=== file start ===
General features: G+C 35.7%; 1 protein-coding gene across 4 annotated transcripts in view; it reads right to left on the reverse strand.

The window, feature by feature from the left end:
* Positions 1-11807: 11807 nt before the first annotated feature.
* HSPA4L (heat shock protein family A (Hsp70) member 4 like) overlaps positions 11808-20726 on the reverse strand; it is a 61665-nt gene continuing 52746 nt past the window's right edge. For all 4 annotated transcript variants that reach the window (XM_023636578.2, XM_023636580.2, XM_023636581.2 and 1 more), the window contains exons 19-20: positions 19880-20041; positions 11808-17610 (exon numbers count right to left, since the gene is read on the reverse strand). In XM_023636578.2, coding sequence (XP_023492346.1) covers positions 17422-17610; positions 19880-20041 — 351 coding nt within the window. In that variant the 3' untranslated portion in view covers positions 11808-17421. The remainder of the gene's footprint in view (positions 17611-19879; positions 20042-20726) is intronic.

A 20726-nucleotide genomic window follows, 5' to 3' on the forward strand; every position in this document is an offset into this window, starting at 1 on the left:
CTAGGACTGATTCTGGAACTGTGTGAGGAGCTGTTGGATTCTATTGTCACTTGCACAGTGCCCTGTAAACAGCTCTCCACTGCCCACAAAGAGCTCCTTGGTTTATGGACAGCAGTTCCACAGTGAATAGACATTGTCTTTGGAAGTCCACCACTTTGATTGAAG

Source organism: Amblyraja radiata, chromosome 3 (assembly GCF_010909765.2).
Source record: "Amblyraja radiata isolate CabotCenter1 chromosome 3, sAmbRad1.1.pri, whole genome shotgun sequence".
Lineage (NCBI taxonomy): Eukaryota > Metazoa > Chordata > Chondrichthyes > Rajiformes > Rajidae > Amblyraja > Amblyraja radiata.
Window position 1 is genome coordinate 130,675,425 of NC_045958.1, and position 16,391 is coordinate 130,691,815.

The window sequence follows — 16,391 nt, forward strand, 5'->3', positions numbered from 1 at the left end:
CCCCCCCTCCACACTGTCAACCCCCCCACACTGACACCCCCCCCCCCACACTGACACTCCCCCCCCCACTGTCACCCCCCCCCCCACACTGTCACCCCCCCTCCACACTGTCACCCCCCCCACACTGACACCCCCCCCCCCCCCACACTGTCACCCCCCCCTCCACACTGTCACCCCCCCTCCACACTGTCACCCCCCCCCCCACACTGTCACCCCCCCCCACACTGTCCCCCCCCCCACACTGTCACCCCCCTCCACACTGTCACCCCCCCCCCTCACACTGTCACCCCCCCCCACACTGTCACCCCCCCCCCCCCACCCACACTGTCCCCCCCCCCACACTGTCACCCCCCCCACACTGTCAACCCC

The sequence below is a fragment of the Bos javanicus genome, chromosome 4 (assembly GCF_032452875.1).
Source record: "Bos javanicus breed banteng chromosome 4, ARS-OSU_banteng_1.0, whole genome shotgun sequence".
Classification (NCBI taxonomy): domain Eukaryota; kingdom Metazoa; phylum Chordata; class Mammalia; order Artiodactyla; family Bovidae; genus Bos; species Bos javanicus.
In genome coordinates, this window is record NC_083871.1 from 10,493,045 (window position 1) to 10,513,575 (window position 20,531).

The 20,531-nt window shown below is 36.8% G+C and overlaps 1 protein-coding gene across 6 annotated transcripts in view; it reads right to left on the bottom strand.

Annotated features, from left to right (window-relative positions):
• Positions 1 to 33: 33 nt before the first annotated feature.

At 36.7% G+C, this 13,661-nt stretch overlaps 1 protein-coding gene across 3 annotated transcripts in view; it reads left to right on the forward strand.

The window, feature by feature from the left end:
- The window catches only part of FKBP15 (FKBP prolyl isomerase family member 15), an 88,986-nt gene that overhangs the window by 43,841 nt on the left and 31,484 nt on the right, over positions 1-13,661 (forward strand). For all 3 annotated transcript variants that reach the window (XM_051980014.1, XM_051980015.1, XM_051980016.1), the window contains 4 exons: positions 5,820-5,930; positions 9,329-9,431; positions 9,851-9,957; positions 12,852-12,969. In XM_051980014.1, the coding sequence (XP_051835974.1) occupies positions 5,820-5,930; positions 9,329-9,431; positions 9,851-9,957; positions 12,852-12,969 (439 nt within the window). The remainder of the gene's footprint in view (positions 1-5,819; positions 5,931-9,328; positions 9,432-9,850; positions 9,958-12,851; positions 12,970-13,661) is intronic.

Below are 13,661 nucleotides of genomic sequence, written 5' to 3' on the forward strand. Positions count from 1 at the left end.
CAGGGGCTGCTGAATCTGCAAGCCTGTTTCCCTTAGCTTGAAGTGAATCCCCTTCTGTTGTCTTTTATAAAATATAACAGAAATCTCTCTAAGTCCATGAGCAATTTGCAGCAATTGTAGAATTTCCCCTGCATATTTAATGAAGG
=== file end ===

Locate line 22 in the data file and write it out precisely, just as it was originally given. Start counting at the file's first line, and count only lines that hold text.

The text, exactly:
- The window catches only part of FKBP15 (FKBP prolyl isomerase family member 15), an 88,986-nt gene that overhangs the window by 43,841 nt on the left and 31,484 nt on the right, over positions 1-13,661 (forward strand). For all 3 annotated transcript variants that reach the window (XM_051980014.1, XM_051980015.1, XM_051980016.1), the window contains 4 exons: positions 5,820-5,930; positions 9,329-9,431; positions 9,851-9,957; positions 12,852-12,969. In XM_051980014.1, the coding sequence (XP_051835974.1) occupies positions 5,820-5,930; positions 9,329-9,431; positions 9,851-9,957; positions 12,852-12,969 (439 nt within the window). The remainder of the gene's footprint in view (positions 1-5,819; positions 5,931-9,328; positions 9,432-9,850; positions 9,958-12,851; positions 12,970-13,661) is intronic.